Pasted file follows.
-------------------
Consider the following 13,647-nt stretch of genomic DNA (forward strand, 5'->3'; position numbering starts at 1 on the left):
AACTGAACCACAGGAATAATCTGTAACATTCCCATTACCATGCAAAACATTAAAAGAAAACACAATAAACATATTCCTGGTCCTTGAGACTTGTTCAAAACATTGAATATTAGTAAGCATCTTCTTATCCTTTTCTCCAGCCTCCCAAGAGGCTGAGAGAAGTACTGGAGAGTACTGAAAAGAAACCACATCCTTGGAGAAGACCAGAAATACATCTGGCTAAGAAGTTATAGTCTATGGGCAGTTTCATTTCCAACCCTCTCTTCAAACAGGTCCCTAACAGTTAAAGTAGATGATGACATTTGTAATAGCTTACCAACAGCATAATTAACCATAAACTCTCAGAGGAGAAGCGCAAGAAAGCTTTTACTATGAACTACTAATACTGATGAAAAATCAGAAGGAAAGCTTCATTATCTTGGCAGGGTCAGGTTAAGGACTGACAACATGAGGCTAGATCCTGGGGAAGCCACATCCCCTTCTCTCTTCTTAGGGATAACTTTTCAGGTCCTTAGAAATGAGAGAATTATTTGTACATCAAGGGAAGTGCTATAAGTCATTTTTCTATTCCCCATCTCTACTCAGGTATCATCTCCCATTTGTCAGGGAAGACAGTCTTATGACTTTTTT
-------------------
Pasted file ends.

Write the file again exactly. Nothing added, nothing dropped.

Consider the following 13,647-nt stretch of genomic DNA (forward strand, 5'->3'; position numbering starts at 1 on the left):
AACTGAACCACAGGAATAATCTGTAACATTCCCATTACCATGCAAAACATTAAAAGAAAACACAATAAACATATTCCTGGTCCTTGAGACTTGTTCAAAACATTGAATATTAGTAAGCATCTTCTTATCCTTTTCTCCAGCCTCCCAAGAGGCTGAGAGAAGTACTGGAGAGTACTGAAAAGAAACCACATCCTTGGAGAAGACCAGAAATACATCTGGCTAAGAAGTTATAGTCTATGGGCAGTTTCATTTCCAACCCTCTCTTCAAACAGGTCCCTAACAGTTAAAGTAGATGATGACATTTGTAATAGCTTACCAACAGCATAATTAACCATAAACTCTCAGAGGAGAAGCGCAAGAAAGCTTTTACTATGAACTACTAATACTGATGAAAAATCAGAAGGAAAGCTTCATTATCTTGGCAGGGTCAGGTTAAGGACTGACAACATGAGGCTAGATCCTGGGGAAGCCACATCCCCTTCTCTCTTCTTAGGGATAACTTTTCAGGTCCTTAGAAATGAGAGAATTATTTGTACATCAAGGGAAGTGCTATAAGTCATTTTTCTATTCCCCATCTCTACTCAGGTATCATCTCCCATTTGTCAGGGAAGACAGTCTTATGACTTTTTT